Temperature also can affect tire pressure and trigger your TPMS light. When the weather is cold, the tire pressures drop. A 10-degree drop in ambient temperature results in the loss of about 1 psi, according to Tire Rack. When you first start up the car after a cold night, you might see the TPMS symbol illuminate for a short time and then shut off. Your tires probably had marginal low pressure to begin with, dipped below the warning-light threshold overnight and then rose as the tires heated up, according to the National Highway Traffic Safety Administration's tire safety page. In any case, check your tire pressure and add air if necessary.

TPMS Types

There are two types of TPMS: indirect and direct. The lower-cost, indirect TPMS doesn't actually monitor air pressure. Rather, the indirect TPMS uses the antilock braking system's wheel-speed sensor to detect that one tire is rotating faster than its mates. (An underinflated tire has a smaller circumference so it has to roll faster to keep up.) Thus, there's a large margin of error in indirect systems.

Meanwhile, a direct TPMS measures a tire's actual pressure. Such systems are usually accurate to within 1 psi. Current direct systems use a gauge mounted to the wheel or tire valve. This gauge sends a signal to the car's computer. How the data is interpreted and displayed in the car with a direct TPMS depends on whether it is a low-line or high-line unit.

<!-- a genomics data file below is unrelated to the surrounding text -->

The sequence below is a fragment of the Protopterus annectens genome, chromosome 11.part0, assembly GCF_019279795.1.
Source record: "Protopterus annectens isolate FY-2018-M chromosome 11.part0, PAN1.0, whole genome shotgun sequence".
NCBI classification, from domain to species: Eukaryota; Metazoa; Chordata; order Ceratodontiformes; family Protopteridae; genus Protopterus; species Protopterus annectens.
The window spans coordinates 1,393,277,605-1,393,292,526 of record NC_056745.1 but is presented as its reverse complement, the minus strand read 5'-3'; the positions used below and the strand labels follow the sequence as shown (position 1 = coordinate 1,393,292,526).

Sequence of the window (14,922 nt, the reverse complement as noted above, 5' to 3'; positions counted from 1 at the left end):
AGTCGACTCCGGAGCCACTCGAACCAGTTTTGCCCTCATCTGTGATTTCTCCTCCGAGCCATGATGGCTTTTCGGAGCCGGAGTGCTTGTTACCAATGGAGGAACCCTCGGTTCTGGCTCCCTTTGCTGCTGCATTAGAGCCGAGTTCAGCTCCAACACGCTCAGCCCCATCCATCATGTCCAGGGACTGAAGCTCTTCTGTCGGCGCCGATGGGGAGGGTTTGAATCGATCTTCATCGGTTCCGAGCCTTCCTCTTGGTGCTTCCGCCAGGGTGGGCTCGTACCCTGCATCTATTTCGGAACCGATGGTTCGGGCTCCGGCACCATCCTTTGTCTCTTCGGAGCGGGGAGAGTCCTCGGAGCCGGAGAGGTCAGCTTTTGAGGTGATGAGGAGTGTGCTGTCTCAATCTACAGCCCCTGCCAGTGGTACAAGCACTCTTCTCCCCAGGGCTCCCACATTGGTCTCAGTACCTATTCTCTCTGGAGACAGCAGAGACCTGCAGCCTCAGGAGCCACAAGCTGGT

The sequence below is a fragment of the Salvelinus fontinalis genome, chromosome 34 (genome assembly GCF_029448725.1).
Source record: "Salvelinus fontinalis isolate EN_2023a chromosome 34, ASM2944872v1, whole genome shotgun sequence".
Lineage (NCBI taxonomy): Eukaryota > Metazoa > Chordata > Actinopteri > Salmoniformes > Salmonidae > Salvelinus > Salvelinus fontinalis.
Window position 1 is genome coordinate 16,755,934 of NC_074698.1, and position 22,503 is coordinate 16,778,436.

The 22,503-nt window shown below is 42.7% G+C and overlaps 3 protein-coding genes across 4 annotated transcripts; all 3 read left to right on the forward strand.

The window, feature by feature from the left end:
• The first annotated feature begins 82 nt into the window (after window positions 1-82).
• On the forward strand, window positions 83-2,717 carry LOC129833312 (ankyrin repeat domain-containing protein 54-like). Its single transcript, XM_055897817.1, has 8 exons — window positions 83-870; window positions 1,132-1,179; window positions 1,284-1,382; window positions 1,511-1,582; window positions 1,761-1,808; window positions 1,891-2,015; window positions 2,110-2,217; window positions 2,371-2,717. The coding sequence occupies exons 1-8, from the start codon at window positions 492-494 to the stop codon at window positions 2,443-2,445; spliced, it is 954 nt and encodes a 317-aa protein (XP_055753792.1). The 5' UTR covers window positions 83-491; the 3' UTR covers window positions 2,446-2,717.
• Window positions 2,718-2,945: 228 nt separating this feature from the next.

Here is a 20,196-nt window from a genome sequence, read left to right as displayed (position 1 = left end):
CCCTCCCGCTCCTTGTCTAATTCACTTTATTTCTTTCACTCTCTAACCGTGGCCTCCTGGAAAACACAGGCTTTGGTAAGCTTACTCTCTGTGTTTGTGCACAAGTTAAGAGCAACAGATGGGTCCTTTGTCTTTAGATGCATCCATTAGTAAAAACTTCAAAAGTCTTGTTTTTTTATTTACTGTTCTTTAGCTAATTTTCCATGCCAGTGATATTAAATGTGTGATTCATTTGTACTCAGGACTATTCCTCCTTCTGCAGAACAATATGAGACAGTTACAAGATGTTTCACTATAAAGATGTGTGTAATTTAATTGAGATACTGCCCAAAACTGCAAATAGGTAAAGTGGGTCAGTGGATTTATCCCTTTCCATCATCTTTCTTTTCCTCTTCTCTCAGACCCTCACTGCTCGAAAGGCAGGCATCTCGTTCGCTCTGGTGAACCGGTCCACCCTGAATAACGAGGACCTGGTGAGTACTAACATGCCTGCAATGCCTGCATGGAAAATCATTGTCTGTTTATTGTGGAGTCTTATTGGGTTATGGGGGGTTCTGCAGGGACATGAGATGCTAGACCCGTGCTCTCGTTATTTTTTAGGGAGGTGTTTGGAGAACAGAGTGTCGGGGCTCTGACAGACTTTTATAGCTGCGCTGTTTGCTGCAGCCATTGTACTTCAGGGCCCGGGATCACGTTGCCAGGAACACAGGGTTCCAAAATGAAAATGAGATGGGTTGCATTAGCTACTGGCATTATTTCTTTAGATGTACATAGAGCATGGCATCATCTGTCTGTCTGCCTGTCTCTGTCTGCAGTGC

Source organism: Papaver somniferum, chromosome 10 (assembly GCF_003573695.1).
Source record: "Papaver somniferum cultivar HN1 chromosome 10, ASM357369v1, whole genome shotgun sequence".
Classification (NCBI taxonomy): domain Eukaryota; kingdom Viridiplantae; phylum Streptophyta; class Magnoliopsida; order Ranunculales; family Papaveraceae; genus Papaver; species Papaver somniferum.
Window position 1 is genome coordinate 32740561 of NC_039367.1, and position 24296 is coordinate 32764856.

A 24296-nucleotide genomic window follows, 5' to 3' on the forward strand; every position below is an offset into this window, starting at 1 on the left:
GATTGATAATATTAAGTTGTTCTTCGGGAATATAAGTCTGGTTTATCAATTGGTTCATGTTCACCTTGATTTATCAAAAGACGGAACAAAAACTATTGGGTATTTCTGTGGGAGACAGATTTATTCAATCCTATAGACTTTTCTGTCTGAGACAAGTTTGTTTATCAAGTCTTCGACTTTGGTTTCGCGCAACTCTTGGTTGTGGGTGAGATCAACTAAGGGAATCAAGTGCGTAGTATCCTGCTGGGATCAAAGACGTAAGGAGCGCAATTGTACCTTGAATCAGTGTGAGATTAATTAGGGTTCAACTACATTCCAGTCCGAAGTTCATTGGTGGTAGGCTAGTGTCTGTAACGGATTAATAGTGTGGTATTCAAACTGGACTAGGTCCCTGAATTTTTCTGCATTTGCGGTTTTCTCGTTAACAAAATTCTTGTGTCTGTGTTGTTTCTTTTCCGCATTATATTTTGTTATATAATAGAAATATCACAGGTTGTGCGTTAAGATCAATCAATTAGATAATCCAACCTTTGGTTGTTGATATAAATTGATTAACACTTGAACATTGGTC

A high-line system has sensors mounted in each of the wheelwells and displays the individual pressure of each tire on the instrument cluster. Low-line systems are found on less expensive cars and will only prompt the low-pressure warning light. It is then up to the driver to figure out which tire is low. Much more useful to drivers, clearly, are systems that actually display the pressure of each tire.

If that's what you want, make sure you look for a high-line system when shopping for a new car. Take a moment to check the instrument cluster screen on your next test drive. Go through the menus and if you see the individual tire-pressure readouts, you're all set. If not, just know that you'll need to invest in a good tire pressure gauge so that you can handle the task yourself. They aren't expensive and one should be in your glovebox.

How can you tell whether your car — or a used car you're thinking about buying — has an indirect or direct TPMS system? There's no easy way to tell without looking inside the tire, but as a general rule, vehicles from the 2008 model year or newer have direct systems.

Be Your Own Monitor

To sum up: The tire-pressure monitoring system is only there to warn you of a puncture or an active air leak. It's your responsibility as a driver to check your tire pressures monthly or have someone else check them.

On new cars, the automaker's recommended pressure is on a placard on the driver's doorjamb. On older cars it can be on the trunklid, fuel door, glovebox, center console lid, passenger's doorjamb or in your owner's manual. It is not on the tire.